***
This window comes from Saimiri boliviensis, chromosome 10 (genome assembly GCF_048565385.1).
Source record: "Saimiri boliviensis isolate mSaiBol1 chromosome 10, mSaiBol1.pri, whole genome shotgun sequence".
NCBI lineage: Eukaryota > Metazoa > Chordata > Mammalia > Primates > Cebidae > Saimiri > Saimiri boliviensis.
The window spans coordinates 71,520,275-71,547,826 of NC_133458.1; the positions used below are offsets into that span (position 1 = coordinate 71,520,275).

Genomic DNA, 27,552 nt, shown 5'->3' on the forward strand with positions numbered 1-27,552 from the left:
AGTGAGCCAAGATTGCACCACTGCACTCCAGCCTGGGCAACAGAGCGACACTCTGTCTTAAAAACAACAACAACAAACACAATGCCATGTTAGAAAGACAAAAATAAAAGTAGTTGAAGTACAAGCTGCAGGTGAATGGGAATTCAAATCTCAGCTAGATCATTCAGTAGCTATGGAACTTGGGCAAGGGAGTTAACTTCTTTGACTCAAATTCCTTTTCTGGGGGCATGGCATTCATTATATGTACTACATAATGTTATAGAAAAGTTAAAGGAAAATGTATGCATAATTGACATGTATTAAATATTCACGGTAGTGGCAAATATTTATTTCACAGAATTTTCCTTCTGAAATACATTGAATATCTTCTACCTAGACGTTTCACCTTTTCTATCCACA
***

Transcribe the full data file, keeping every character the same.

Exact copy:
This window comes from Saimiri boliviensis, chromosome 10 (genome assembly GCF_048565385.1).
Source record: "Saimiri boliviensis isolate mSaiBol1 chromosome 10, mSaiBol1.pri, whole genome shotgun sequence".
NCBI lineage: Eukaryota > Metazoa > Chordata > Mammalia > Primates > Cebidae > Saimiri > Saimiri boliviensis.
The window spans coordinates 71,520,275-71,547,826 of NC_133458.1; the positions used below are offsets into that span (position 1 = coordinate 71,520,275).

Genomic DNA, 27,552 nt, shown 5'->3' on the forward strand with positions numbered 1-27,552 from the left:
AGTGAGCCAAGATTGCACCACTGCACTCCAGCCTGGGCAACAGAGCGACACTCTGTCTTAAAAACAACAACAACAAACACAATGCCATGTTAGAAAGACAAAAATAAAAGTAGTTGAAGTACAAGCTGCAGGTGAATGGGAATTCAAATCTCAGCTAGATCATTCAGTAGCTATGGAACTTGGGCAAGGGAGTTAACTTCTTTGACTCAAATTCCTTTTCTGGGGGCATGGCATTCATTATATGTACTACATAATGTTATAGAAAAGTTAAAGGAAAATGTATGCATAATTGACATGTATTAAATATTCACGGTAGTGGCAAATATTTATTTCACAGAATTTTCCTTCTGAAATACATTGAATATCTTCTACCTAGACGTTTCACCTTTTCTATCCACA